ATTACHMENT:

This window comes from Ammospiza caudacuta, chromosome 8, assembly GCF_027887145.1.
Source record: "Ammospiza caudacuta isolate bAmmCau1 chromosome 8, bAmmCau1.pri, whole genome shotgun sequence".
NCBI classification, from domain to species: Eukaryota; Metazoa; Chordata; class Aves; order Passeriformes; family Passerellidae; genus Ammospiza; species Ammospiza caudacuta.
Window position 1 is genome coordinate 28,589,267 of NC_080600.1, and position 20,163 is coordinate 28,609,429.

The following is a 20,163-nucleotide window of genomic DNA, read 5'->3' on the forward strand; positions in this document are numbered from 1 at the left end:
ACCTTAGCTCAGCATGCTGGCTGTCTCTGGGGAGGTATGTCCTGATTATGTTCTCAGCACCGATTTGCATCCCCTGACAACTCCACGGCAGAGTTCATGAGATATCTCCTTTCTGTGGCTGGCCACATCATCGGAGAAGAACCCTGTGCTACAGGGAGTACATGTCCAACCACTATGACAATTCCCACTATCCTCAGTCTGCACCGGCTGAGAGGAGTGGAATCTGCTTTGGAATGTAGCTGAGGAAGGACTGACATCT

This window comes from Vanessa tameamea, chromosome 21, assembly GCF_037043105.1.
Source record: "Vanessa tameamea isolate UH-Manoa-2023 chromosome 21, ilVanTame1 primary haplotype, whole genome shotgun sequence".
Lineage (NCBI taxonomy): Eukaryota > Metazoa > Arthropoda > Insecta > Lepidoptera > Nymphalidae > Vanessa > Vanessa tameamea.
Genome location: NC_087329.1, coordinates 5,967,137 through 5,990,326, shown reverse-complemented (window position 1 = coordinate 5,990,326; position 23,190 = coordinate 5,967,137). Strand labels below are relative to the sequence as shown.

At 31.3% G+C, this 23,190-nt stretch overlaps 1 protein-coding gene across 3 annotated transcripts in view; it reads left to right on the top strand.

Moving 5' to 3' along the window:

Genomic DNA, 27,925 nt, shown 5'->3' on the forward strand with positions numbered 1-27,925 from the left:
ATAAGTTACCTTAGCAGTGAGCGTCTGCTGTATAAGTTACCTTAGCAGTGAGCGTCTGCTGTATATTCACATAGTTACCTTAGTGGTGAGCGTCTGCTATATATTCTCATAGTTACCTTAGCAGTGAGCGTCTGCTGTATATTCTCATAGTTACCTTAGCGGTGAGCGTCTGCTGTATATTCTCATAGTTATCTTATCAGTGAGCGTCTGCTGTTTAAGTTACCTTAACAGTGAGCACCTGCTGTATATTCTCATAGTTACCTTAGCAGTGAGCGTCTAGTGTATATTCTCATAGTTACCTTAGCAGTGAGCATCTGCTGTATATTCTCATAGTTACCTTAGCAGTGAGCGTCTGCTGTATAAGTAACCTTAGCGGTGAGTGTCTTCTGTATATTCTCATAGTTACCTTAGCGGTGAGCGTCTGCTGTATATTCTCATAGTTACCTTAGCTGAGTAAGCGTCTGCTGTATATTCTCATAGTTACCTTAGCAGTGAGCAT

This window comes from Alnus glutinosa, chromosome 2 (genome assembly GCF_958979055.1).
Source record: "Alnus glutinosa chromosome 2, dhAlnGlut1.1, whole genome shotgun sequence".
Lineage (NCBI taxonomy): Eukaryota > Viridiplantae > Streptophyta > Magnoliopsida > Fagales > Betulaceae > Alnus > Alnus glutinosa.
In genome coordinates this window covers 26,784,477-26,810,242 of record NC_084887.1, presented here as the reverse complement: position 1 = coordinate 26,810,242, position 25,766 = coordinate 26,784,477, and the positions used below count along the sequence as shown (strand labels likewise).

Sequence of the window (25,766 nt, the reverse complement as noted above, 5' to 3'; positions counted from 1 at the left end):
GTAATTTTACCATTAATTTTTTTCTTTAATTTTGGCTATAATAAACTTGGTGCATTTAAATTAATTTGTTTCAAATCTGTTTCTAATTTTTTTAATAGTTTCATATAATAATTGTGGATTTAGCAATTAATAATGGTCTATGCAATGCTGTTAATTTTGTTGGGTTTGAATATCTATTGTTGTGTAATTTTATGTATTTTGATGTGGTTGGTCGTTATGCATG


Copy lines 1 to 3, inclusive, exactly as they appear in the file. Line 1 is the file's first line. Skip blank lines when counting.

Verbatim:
This window comes from Ammospiza caudacuta, chromosome 8, assembly GCF_027887145.1.
Source record: "Ammospiza caudacuta isolate bAmmCau1 chromosome 8, bAmmCau1.pri, whole genome shotgun sequence".
NCBI classification, from domain to species: Eukaryota; Metazoa; Chordata; class Aves; order Passeriformes; family Passerellidae; genus Ammospiza; species Ammospiza caudacuta.